Refugee and Humanitarian Visas

The definition of a refugee is someone who has a well-founded fear of persecution, for a Convention ground. Convention grounds are: race, religion, nationality, membership of a particular social group, or political opinion.

There are a number of different refugee and humanitarian visas available to applicants wishing to come to Australia.

There has been much publicity of asylum seekers who have, and who have attempted to come by boat to Australia. From 19 July 2013, no person coming by boat has been allowed to settle in Australia (so the Government officially says). However there are visas for boat arriving asylum seekers who entered Australia before that date in 2013, and there are other refugee visas available for people overseas and who come to Australia to seek protection.

Although various Governments takes offence at asylum seekers arriving by boat, there is no prohibition on a person arriving by plane or otherwise through the normal channels of Australian immigration, from applying for refugee status. In that instance a person would apply for a subclass 866 Protection Visa. This visa grants permanent residency if approved. Several thousands of people apply for a Protection Visa annually, although there is a low approval rate of 2 per cent (2%).

There are concessions to a person applying for a Protection Visa onshore. Firstly, a person can always apply for the visa (of course only if there are reasonable grounds). Often non-electronic visitor visa holders have condition 8503 on their visa. This stops a person from making a valid (lawful) application while in Australia. However this restriction does not apply to a person seeking a Protection Visa, if that condition is on their incoming visa.

Also, if the person applies for a Protection Visa while holding a substantive visa (a “normal” visa but not a bridging visa), that person will obtain full work rights.

There is also a refugee/humanitarian set of visas for people who apply offshore, that is outside of Australia. There are the subclass 200 – 204 visas. Unlike an applicant for an onshore 866 visa, the offshore refugee visas require a family or community organisation sponsorship and support. A visa applicant also needs to show that resettlement in Australia is the most appropriate course of action. This ties in with the sponsorship aspect.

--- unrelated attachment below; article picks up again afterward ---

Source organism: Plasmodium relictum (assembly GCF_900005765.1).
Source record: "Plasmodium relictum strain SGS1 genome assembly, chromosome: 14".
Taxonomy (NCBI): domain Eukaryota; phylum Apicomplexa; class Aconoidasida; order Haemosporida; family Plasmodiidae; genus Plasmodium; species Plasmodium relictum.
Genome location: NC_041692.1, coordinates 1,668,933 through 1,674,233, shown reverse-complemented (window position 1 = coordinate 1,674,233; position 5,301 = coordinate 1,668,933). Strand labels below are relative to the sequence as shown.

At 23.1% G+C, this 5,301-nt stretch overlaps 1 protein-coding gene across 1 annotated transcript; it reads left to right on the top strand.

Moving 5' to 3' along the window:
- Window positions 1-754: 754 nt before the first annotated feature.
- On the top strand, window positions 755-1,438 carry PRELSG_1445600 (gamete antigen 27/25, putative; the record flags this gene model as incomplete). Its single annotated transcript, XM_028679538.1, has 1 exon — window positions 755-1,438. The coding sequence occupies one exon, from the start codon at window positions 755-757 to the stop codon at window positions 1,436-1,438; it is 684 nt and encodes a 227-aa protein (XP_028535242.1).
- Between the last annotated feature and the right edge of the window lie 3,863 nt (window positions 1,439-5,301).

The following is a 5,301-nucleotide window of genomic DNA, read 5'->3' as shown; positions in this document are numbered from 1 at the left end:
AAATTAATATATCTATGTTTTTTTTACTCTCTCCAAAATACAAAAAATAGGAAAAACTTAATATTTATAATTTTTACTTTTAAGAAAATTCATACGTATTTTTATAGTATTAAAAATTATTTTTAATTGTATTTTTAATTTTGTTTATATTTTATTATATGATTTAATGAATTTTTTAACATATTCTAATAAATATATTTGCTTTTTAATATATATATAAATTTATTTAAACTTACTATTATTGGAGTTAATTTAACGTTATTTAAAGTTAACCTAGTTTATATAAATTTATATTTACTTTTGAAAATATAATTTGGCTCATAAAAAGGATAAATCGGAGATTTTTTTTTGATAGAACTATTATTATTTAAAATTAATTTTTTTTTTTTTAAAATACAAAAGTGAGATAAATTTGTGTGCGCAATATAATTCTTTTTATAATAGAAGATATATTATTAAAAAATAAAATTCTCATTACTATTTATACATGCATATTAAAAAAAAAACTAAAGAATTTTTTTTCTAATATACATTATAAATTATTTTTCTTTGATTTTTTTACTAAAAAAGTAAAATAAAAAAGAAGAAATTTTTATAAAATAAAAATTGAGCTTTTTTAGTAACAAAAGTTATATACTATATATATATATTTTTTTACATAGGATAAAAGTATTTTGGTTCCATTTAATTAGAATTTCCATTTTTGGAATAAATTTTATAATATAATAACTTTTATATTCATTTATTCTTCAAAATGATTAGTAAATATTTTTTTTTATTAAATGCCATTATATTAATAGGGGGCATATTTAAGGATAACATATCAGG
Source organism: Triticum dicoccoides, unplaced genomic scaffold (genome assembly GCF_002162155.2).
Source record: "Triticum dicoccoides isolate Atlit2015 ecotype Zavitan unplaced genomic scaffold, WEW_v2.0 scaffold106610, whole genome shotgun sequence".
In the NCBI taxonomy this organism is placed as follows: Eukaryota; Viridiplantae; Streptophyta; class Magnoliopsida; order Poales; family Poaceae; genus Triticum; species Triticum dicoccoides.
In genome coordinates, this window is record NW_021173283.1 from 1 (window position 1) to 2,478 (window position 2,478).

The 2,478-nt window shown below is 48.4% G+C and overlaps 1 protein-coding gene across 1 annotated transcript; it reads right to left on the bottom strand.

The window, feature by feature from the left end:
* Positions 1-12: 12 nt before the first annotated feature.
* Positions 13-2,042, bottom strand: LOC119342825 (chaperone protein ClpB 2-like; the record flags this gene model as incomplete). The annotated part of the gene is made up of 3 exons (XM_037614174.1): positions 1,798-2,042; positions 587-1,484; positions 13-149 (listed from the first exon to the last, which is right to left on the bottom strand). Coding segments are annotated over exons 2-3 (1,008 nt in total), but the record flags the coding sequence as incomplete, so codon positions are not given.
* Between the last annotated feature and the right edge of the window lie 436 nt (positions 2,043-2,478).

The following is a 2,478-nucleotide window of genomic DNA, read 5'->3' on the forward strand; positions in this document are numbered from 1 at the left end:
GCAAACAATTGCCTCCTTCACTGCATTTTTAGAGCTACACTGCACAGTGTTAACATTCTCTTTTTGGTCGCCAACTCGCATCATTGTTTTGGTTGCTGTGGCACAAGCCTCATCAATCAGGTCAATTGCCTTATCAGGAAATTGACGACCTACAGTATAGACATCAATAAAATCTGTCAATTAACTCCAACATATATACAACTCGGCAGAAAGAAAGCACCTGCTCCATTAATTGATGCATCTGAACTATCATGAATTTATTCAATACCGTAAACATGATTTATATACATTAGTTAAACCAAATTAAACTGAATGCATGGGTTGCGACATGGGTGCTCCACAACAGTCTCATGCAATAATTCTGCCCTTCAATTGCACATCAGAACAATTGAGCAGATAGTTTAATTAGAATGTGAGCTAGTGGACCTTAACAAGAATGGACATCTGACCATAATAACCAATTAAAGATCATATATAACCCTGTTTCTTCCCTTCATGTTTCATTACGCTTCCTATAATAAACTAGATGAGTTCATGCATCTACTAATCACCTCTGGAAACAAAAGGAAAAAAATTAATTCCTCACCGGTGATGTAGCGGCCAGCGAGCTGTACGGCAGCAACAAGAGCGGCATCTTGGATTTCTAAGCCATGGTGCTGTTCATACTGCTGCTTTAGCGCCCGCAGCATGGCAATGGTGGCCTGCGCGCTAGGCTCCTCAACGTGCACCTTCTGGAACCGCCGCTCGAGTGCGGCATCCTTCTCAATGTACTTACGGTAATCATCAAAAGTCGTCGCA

Some community groups have been allocated clusters of visas for sponsorship.

There are many more offshore refugee applicants than visas granted, and so the prospect of success is relatively low statistically. But the Government sets targets for different regions in the world.

The Australian Government announced an intake of 12,000 Syrian and Iraqi refugees (over a short number of years) some years ago.

The definition of a refugee is someone who has a well-founded fear of persecution, for a Convention ground. Convention grounds are: race, religion, nationality, membership of a particular social group, or political opinion. The Australian Government has its own definition of some of these terms (such as persecution, and some exclusions from the Refugees Convention (such as families being excluded from claiming refugee status, if the reason for persecution comes from illegal behaviour by a family member). Whether a person obtains a Protection Visa is determined by the Migration Act, no longer the Refugees Convention.

A person can also be granted a Protection visa, if the applicant would have substantial grounds for believing the person would suffer significant harm on return to their own country.

If an application for a Protection Visa is refused onshore, a person can make a review application to the Refugee Division of the Administrative Appeals Tribunal. There is some delay for a Hearing before the Tribunal (over two years at present). A matter is completely reassessed by the Tribunal.

If the Tribunal refuses an application, a review application can be made to the Federal Circuit Court. For an adviser (that is a solicitor or barrister) to assist, there must be reasonable prospects of success.

This is a brief outline only of course of what is involved in a refugee or humanitarian visa.

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